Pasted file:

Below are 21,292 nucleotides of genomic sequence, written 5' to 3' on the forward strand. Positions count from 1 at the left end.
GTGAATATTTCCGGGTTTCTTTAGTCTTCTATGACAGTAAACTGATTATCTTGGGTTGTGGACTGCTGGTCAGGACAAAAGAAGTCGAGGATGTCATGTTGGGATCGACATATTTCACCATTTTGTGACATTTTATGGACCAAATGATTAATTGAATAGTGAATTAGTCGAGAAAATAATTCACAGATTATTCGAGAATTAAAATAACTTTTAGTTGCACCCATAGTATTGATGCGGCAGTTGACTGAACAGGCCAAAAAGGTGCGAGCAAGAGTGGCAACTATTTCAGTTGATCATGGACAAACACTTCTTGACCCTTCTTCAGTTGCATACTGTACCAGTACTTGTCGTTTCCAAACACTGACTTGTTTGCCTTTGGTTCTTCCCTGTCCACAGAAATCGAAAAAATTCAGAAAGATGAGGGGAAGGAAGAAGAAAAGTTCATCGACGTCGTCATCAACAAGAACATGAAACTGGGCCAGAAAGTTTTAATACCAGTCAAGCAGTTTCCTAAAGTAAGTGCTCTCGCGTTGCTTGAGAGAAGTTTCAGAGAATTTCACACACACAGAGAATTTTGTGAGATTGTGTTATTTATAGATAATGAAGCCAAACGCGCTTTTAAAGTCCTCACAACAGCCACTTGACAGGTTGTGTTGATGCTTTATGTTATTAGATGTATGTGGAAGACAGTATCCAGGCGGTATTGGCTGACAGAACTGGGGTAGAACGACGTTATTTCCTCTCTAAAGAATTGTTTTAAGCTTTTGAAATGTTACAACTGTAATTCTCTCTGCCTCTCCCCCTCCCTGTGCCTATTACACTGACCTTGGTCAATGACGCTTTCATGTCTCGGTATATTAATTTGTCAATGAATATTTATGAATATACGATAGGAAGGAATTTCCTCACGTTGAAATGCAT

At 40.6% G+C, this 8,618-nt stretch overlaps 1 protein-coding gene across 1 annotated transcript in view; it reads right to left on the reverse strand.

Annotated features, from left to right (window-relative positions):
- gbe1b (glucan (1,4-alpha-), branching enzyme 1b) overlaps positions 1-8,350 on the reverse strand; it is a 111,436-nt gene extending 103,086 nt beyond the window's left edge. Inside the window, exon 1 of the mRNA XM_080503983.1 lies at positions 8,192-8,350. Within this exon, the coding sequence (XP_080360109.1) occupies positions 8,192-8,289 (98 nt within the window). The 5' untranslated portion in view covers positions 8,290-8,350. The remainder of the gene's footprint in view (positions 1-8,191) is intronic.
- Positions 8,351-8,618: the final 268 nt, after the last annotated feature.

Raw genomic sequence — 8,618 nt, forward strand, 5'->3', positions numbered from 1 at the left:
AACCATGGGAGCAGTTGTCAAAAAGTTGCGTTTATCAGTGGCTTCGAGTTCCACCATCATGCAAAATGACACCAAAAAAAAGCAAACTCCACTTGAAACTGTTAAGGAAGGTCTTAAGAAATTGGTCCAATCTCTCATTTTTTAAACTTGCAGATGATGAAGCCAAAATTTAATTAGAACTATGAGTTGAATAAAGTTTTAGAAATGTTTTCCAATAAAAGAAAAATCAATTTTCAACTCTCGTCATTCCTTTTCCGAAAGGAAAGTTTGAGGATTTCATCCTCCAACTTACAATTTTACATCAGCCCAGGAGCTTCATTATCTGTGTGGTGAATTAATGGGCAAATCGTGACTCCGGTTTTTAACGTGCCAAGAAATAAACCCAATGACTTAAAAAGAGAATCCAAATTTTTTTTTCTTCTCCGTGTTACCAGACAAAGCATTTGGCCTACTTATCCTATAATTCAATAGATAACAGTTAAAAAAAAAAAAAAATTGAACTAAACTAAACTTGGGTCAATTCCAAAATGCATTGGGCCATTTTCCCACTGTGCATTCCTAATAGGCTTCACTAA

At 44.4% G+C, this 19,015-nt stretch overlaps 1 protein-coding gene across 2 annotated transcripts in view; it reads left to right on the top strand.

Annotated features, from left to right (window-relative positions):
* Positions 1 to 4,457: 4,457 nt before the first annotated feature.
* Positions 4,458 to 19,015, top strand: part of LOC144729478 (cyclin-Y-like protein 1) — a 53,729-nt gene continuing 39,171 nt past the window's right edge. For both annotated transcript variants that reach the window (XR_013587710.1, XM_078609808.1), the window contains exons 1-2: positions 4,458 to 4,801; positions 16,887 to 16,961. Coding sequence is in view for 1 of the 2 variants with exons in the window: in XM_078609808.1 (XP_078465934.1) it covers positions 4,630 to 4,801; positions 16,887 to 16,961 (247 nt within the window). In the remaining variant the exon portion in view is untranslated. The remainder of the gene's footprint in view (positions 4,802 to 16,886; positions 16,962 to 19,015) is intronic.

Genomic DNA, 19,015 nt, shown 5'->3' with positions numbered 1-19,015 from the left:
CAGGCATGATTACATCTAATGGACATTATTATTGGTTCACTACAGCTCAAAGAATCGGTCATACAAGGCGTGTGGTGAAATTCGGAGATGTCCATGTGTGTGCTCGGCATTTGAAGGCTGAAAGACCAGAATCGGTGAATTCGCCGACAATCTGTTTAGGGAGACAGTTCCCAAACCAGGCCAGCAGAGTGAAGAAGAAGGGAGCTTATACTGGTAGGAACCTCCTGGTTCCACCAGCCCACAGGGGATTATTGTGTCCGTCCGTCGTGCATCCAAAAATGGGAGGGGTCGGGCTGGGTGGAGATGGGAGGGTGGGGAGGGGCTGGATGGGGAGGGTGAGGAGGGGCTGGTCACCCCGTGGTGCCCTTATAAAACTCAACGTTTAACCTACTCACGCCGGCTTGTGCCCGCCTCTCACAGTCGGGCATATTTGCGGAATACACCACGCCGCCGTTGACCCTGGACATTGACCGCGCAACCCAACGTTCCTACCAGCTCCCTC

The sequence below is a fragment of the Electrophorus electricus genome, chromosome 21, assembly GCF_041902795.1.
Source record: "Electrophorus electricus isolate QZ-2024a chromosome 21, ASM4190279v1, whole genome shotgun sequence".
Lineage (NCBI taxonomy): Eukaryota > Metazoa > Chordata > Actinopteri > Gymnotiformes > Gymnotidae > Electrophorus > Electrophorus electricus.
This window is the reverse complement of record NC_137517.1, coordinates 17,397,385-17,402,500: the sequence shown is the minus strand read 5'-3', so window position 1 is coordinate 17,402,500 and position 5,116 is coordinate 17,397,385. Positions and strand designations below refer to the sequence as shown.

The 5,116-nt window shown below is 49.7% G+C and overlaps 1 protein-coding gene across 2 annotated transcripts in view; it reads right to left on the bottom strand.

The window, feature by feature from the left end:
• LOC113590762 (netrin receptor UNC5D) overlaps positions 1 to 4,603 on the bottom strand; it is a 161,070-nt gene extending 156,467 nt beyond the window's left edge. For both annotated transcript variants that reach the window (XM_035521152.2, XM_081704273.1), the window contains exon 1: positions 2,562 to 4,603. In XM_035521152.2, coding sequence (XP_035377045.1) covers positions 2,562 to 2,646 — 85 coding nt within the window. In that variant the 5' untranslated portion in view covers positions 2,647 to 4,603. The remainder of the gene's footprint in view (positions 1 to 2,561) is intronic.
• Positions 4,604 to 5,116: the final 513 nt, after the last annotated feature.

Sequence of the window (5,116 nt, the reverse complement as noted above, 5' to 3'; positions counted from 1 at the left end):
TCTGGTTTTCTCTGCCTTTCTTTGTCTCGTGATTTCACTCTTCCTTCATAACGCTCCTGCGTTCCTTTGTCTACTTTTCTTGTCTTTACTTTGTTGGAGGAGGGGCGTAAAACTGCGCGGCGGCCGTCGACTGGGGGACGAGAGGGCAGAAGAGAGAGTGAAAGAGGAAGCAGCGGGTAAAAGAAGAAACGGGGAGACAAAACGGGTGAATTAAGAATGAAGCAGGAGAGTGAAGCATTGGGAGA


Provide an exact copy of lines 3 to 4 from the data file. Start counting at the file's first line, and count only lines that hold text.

At 40.6% G+C, this 8,618-nt stretch overlaps 1 protein-coding gene across 1 annotated transcript in view; it reads right to left on the reverse strand.

Annotated features, from left to right (window-relative positions):